And this is really where that end-to-end security perspective that I think, for those of you who saw the presentation this morning Nawaf outlined in some detail, can really come together. In this space is a space where we're also making tremendous investments in our security portfolio to provide industry-leading manageability capabilities as well as the ability to do content and application security, which, again, we demonstrated this morning.
So we're thinking about this very holistically. And again, particularly for enterprises, we're able to have a different kind of conversation with our customers than we've had before. And as Kevin highlighted, the conversation with CIOs and CSOs is really about the fact that they want to make sure they have a choice in the market of who they turn to. And more and more of those customers are seeing Juniper as the obvious choice for them to go to as they want to deploy their next-generation systems and they seek a dual-vendor strategy.
Our end-to-end portfolio puts us in a unique position to have that conversation. And the fact that we're thinking about this in a way that really meets -- that comes from the customer perspective also enables us to be very differentiated.
And some of the key assets that we have play a key role. You mentioned Junos Space, a secure design, runs on top of Junos Space, the way we provisioned wireless networks will run on top of Junos Space.
We have Junos across all of our systems, right? So if you -- if the customer really cares about, and that's what the conversations that we've had with both our Go to Market team as well as the customer have proven out this kind of convergence, we think we have something valuable to offer from a differentiation point of view, and we have that end-to-end portfolio that they need across routing, switching, security and wireless. And that speaks to the heritage of Juniper.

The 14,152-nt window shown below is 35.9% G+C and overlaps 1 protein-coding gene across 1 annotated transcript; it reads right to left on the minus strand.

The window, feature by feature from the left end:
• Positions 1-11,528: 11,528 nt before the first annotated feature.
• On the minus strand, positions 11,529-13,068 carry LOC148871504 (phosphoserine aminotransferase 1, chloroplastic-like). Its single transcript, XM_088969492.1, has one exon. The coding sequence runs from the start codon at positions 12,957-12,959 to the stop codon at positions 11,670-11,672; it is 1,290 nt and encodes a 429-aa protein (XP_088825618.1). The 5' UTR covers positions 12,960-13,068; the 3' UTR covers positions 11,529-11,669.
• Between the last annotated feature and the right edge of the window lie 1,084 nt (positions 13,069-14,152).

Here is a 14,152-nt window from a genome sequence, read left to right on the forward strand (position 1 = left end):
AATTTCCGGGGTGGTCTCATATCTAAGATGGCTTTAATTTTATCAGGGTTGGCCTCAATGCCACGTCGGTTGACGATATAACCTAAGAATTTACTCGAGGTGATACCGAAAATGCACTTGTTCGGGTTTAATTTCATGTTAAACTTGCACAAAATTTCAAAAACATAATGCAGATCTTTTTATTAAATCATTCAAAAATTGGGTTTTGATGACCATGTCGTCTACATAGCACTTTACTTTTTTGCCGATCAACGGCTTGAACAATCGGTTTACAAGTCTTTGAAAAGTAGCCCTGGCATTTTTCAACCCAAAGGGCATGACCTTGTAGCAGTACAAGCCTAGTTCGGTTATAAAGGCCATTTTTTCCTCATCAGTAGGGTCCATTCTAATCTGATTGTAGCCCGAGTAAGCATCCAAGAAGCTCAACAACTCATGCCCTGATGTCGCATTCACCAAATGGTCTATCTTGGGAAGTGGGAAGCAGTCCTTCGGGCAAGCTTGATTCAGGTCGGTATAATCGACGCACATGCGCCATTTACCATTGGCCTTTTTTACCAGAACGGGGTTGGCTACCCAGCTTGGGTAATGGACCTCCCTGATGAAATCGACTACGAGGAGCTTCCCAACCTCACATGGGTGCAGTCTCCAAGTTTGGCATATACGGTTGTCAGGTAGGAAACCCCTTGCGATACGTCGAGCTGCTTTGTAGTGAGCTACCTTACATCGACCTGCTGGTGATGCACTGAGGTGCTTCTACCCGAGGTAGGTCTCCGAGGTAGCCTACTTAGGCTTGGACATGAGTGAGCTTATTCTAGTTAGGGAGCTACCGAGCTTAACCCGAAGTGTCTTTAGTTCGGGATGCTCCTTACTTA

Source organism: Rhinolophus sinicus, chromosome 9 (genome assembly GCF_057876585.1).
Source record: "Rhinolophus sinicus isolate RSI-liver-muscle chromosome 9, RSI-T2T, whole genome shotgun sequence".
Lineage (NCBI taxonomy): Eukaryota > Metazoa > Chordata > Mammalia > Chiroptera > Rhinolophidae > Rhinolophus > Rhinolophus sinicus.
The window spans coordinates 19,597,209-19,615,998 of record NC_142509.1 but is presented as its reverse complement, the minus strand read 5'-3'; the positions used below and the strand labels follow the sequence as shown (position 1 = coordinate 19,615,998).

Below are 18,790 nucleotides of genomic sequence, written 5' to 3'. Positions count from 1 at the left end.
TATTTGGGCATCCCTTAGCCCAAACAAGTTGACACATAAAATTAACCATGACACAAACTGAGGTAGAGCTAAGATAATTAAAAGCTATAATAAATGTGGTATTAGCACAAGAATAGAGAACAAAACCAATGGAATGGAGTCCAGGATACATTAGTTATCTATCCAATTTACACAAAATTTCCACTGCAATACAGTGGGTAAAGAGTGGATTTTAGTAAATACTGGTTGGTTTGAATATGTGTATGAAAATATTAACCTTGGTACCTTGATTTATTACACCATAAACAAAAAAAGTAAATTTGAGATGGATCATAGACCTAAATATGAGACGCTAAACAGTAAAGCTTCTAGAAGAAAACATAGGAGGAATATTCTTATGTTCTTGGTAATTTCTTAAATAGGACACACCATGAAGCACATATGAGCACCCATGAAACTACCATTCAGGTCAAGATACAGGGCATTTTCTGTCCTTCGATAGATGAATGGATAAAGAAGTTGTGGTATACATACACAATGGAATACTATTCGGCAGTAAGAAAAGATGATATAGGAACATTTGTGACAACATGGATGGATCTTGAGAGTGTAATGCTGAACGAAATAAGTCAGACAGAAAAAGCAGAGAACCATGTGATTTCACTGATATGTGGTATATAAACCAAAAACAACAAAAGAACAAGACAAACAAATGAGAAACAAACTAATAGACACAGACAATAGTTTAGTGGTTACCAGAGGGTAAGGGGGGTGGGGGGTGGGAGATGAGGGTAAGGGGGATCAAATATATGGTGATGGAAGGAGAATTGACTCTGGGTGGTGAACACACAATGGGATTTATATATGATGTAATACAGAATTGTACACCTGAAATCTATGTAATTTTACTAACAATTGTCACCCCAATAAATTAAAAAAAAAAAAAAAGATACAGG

We're not stitching a bunch of connect -- of products together that are loosely connected. We're focusing on how we can start with the customer and understand their business but then building on common platforms, things like Junos as a foundation and new areas in manageability like Junos Space to provide a unique end-to-end solution.
So this is early days for us, particularly in terms of the wireless business in the market, but we're starting to see some really encouraging success. Take the example of Mohegan Sun Casinos, right? So they are the second-largest casino in the U. And they became a strong believer in the Simply Connected vision. They started with MXs and EXs, and we're very happy to say that they replaced their wireless implementation from Aruba with our wireless implementation because they wanted to integrate the experience for their employees as they become productive and their customers in the casino setting, and we can deliver that with a Simply Connected vision.
Or the University of Wisconsin, which was traditionally an all-Cisco shop and has now seen the benefits they can get from this connected -- Simply Connected end-to-end architecture and has gone and purchased Juniper for that end-to-end solution.
So as we build -- as we expand in the enterprise sector, we think we have something very valuable to offer, and we look forward to the progress through that in the next coming years. So what we've done here is really done a pretty brief quick overview across 5 of the 7 domains.
We briefly mentioned wide area networking and consumer and business devices. But we think about these things in a very holistic perspective. And if you heard what we had to stay in Barcelona earlier this year, I hope you noticed that this is very consistent with what we said before. Stefan and I are working together with Gerri and her team as well as Mark and his team in the services side to drive consistent execution across all of these things.